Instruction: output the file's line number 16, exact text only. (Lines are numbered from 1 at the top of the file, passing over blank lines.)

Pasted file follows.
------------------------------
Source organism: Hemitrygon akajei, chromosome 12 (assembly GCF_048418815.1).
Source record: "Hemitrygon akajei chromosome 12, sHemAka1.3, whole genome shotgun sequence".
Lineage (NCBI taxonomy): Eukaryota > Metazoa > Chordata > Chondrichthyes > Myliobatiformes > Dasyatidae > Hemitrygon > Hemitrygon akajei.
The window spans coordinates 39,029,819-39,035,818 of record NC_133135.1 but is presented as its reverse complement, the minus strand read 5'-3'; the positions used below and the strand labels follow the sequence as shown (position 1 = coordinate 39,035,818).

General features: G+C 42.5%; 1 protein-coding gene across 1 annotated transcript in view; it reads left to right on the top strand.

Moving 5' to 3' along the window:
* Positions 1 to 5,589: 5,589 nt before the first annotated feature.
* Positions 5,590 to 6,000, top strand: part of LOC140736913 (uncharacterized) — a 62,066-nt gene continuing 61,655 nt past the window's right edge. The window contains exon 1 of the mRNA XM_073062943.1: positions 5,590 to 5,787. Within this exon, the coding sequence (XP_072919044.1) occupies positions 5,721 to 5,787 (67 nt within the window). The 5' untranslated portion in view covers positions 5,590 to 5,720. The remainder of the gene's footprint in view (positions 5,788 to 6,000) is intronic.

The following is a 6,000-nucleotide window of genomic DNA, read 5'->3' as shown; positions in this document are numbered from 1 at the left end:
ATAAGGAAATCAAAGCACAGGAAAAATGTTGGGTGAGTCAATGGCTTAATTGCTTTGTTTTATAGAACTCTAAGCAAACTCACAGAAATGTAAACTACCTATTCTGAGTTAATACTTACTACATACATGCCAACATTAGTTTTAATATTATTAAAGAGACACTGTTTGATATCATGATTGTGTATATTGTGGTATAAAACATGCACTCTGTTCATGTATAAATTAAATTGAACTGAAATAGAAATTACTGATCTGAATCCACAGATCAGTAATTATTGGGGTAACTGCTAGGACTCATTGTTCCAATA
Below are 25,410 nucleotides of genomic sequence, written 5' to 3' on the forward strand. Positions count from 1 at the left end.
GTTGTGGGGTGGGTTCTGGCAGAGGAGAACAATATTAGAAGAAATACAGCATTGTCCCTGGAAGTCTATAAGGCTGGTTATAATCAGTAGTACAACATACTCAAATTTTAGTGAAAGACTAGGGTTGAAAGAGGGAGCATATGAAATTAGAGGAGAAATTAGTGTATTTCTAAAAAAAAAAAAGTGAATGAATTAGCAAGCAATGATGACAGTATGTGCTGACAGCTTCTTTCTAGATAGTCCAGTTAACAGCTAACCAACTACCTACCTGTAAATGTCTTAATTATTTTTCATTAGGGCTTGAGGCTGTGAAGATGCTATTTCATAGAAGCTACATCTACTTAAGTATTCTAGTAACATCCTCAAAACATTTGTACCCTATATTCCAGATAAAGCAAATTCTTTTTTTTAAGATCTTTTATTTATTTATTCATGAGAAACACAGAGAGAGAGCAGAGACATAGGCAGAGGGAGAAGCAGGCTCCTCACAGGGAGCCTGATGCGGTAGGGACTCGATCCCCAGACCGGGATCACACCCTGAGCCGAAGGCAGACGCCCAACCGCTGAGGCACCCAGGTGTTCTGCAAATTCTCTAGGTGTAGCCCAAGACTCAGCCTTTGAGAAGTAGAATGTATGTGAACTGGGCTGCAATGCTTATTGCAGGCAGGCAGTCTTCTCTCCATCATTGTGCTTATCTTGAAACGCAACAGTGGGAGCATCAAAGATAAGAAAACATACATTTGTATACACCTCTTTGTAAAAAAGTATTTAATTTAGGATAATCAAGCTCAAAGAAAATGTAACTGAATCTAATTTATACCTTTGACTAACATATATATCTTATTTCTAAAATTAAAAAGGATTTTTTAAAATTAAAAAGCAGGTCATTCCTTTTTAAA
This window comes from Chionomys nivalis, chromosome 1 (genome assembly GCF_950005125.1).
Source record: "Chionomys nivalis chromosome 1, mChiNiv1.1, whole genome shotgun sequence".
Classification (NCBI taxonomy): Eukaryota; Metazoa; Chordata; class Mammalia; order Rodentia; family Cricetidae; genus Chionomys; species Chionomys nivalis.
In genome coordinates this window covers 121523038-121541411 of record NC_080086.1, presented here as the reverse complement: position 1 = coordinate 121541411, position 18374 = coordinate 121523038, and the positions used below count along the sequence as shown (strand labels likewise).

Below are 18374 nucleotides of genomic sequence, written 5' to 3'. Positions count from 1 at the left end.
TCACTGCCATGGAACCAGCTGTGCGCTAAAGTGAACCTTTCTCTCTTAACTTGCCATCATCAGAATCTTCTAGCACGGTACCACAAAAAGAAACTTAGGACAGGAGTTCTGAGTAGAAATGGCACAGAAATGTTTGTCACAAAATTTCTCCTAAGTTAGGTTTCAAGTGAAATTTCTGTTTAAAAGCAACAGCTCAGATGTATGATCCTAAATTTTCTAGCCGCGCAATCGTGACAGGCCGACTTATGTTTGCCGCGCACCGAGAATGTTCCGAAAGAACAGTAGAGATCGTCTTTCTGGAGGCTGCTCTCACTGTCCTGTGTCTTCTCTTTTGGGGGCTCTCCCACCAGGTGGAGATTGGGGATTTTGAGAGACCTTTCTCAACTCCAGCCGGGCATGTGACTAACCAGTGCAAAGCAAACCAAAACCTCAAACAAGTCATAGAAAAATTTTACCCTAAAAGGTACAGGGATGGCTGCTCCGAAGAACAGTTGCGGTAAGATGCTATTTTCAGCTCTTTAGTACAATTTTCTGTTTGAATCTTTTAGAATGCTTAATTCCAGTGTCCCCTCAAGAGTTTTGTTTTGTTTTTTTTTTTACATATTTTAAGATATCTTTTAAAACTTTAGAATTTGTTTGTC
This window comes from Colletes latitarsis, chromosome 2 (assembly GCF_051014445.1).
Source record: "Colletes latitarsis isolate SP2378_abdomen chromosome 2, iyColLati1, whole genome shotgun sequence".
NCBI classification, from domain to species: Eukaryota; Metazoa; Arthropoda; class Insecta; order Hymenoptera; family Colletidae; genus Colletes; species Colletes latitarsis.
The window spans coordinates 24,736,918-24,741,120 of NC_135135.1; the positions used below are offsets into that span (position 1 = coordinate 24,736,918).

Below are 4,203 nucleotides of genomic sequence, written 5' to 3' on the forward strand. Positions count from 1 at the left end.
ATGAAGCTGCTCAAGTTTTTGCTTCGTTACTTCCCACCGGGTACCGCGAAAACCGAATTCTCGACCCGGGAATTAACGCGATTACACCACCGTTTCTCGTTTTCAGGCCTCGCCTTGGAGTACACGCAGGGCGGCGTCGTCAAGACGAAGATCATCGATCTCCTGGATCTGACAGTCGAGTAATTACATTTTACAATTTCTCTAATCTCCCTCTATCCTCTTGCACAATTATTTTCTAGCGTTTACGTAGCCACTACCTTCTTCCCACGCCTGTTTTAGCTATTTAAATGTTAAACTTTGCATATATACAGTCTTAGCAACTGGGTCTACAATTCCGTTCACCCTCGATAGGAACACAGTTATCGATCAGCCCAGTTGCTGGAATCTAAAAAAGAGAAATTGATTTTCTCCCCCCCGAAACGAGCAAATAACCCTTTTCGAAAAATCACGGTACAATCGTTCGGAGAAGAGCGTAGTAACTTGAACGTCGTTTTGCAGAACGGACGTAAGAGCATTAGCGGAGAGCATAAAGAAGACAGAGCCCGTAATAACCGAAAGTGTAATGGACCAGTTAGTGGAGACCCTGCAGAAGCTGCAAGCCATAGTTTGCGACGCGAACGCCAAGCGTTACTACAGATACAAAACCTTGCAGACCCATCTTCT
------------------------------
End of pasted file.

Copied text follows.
In genome coordinates this window covers 121523038-121541411 of record NC_080086.1, presented here as the reverse complement: position 1 = coordinate 121541411, position 18374 = coordinate 121523038, and the positions used below count along the sequence as shown (strand labels likewise).